With the catchy title of a Jennifer Aniston rom-com and a cast of quirky (if occasionally stilted) characters, The Wedding Planner's Daughter is perfect for the nine-to-twelve set. I'd be stretching it if I said thirteen, because Willa's antics would certainly bore the Gossip Girl set to tears.

The story is this: Every year on her birthday, Willa has wished for a father. Not "her" father. "A" father. Willa's career-oriented, cyncical mother, Stella, (who just-so happens to double as a wedding planner and strict inforcer of The Rules) has been single since the tragically dramatic death of Willa's father.

Faced with yet another new town (this time the rich folk's playground: Cape Cod), Willa is determined to find a suitable husband for Stella and the perfect boyfriend-and-best-friend combo for herself.

Rating: Three. Despite the lovable, relatable character and the abudance of literary refrences no twelve-year-old could get, Paratore's heroine Willa only earns her story a three. This short novel made me want more (I love the 'after' of Happily Ever Afters) but the plot of The Wedding Planner's Daughter's sequel, The Cupid Chronicles, seems much more contrived and predictable than it's surprisingly likeable first novel.

Here's a message to all the first-time authors out there. Sometime's it's just best to drop the story after number one.

And one more thing: it's okay to leave a few ends loose. Even twelve-year-olds understand this.

Saturday, June 14, 2008

How Does One Review a Memoir?

Almost seconds after finishing Cheryl Diamond's new memoir, aptly titled Model: A Memoir (which I briefly mentioned in my last post), I found myself slumped on my polka-dotted, faded bed wondering how, on God's green Earth, was I supposed to review - which is in essence, judging - someone else's life?

Maybe if I was a travel-weary sixtysomething who had truly experienced life for themselves, I could provide a review for this. But I'm not. I'll try my best, but, to be frank, it is impossible to review someone's life. Whew. Here goes...

Cheryl Diamond finds herself fourteen, beautiful and alone in New York City. She spends her days at Platinum Models, where (thank God!) the nicest people in the biz seem to work. Things are looking up for her. Buh-bye days of being a nobody, travelling from place to place but still not knowing where "home" is. Hello to the wonderful (and cutthroat) world of NYC modelling.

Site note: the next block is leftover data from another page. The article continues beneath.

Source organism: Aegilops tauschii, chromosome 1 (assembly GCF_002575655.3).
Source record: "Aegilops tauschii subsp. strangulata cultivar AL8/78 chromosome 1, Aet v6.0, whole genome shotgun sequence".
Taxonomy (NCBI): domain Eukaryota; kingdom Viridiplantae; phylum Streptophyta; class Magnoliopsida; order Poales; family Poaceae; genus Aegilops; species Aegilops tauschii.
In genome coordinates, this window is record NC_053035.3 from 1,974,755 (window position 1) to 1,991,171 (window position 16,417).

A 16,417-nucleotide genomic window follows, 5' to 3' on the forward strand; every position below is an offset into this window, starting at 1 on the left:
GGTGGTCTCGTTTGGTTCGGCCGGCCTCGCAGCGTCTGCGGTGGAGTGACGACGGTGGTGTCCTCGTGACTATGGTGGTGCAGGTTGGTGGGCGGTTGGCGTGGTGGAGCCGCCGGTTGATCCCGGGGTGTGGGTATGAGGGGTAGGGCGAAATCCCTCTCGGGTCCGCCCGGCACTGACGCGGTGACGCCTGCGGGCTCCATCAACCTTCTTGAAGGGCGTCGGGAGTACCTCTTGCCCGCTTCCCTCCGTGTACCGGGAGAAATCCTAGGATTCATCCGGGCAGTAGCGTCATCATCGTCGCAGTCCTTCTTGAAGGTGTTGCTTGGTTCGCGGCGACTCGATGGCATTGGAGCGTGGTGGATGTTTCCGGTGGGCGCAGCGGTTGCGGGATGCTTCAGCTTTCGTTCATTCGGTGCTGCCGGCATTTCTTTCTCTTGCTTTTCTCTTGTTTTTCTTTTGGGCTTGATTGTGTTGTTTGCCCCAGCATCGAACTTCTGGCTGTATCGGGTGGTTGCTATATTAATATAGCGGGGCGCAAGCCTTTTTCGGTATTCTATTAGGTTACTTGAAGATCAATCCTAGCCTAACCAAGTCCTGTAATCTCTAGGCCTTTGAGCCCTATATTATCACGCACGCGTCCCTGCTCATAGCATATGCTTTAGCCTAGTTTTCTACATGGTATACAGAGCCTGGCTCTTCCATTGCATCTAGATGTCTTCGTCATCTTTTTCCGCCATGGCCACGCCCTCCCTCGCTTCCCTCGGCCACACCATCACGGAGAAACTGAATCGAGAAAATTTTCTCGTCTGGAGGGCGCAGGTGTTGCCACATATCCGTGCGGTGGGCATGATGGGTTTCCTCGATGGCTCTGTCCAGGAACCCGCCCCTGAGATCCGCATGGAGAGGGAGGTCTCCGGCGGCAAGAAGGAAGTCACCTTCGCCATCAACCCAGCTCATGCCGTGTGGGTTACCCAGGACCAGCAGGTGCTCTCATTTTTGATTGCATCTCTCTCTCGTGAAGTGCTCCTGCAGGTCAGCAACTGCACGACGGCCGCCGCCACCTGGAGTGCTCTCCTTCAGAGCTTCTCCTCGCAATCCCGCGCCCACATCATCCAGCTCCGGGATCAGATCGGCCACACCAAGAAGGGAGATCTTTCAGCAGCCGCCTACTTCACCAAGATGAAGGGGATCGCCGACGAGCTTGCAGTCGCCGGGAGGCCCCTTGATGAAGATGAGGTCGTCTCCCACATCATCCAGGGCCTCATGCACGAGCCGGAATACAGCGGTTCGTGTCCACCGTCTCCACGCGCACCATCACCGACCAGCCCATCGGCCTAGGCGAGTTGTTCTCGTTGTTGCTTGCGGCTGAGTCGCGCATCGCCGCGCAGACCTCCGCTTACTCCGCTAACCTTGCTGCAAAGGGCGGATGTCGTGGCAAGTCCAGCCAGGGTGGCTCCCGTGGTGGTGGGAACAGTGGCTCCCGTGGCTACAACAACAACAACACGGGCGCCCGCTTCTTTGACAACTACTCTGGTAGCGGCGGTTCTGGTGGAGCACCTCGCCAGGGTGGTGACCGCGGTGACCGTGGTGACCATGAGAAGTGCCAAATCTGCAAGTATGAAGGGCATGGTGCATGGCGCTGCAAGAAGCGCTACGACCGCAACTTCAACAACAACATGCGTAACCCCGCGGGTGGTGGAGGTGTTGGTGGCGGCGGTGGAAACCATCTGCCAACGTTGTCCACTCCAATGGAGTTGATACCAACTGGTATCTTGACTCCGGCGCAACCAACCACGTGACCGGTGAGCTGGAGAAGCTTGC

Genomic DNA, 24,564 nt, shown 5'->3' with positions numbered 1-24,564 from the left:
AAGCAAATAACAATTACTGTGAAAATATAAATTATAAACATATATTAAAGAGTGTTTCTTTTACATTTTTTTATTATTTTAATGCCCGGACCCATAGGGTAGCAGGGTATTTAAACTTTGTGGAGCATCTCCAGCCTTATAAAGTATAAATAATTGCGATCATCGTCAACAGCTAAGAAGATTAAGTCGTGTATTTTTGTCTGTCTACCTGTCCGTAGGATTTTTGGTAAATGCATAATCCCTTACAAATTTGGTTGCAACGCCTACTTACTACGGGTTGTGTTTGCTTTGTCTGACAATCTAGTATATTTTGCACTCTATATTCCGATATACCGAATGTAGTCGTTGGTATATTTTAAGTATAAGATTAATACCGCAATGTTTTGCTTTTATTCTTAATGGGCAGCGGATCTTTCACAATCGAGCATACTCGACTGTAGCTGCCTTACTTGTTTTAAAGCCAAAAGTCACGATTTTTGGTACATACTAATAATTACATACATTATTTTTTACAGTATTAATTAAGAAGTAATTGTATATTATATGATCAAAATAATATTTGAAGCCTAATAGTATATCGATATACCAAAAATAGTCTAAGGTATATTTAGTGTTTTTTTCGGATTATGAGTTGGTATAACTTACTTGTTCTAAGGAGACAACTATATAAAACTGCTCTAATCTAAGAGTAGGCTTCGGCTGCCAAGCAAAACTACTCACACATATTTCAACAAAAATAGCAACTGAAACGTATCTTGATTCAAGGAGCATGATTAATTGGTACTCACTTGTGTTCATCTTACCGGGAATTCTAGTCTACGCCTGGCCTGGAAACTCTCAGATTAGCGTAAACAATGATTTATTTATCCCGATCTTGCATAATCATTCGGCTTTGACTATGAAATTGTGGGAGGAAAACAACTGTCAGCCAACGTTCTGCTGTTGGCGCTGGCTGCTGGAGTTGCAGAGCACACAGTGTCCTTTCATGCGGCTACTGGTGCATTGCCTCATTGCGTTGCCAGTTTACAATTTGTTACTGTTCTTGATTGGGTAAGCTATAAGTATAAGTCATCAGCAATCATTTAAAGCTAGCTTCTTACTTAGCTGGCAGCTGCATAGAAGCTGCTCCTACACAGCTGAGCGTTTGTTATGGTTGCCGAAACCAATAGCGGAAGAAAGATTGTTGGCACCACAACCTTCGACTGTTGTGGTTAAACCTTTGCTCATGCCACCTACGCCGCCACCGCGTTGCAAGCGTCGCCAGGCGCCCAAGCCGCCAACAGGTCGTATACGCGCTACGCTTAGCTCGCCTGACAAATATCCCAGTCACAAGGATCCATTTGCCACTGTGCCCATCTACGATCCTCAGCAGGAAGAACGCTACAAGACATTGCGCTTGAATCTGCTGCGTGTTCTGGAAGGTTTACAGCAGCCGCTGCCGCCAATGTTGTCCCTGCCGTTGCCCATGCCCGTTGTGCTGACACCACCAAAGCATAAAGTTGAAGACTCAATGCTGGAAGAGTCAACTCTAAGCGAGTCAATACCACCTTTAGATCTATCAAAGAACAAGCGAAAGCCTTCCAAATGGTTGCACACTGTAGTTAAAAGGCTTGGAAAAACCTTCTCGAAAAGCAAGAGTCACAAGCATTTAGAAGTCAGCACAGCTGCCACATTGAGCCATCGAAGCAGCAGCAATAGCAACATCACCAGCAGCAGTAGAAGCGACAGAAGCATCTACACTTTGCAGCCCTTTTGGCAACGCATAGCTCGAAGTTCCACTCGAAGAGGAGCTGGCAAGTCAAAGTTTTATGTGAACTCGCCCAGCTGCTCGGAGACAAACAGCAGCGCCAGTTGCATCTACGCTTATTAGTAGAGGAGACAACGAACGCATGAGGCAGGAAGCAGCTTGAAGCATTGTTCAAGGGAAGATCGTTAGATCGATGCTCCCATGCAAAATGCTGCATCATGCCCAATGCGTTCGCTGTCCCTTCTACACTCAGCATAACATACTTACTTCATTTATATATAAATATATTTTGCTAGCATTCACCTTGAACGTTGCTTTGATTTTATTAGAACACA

And then 9/11 happens.

Life has thrown Cheryl a curveball but the beautiful teenager keeps her witty, realistic and humourous view on life and manages to tackle the modelling world again. This time with a new agency, Prima.

Total: Three stars.

First off, a loverly grammatical error right smack dab on the first page almost made me stop reading. It wasn't terrible. I'm a total geek in the sense that my toes curl when I see grammatical mistakes. With the Gossip Girl, The Clique and It Girl novels, a turn a cheek. All the aforementioned series come from respected, bestelling authors. Who cares if they capitalize something that shouldn't be? And yet...on the first page??? Of a memoir??? Of a first-time writer? Oy vey.

Next up: Besides Cheryl herself, there are no constant characters in this book. Although she confronts this head-on about halfway through the book, I still wished for the cliche best friend type.

Lastly, I lovedlovedloved Cheryl's point of view. She is completely funny and even though the pictures printed halfway through the book are pointless, the way she describes the modelling biz's quirky characters and the bitchy, smoking-addicting models had me belly-laughing. Cheryl doesn't take any BS and is the most honest character (or rather, person) I've read about in a YA book for a long, long while.

Would YOU consider publishing a memoir of your life? I've never been the journal-keeping girl (mainly because my life - up until late - has not been very exciting) and I think I would squirm endlessly if I knew someone was reading my private thoughts.

Questions After Reading:

-Has anyone read any other good, modelling-related YA? Besides Violet on the Runway that is.

-Is Cheryl a well-known model? Besides her personal site, I haven't been able to find anything of her modelling heyday. Weird, I know.

-Cheryl never mentions a love interest in this book. Uncommon for YA literature (be it fiction or non-fiction.)

Shopping Spree (For Books, Naturally)

On my last trip to the local bookstore (after getting my iPod stolen and promtly given back), I came up trumps. This is what I got:

1. Model: A Memoir by: Cheryl Diamond
2. Tempted (An It Girl Novel) by: Cecily von Ziegesar
3. Criminal Minds: Jump Cut by: Max Allan Collins
4. A Nicer Way to Die by: Sam Mills
5. Scrambled Eggs at Midnight by: Brad Barkley and Heather Hepler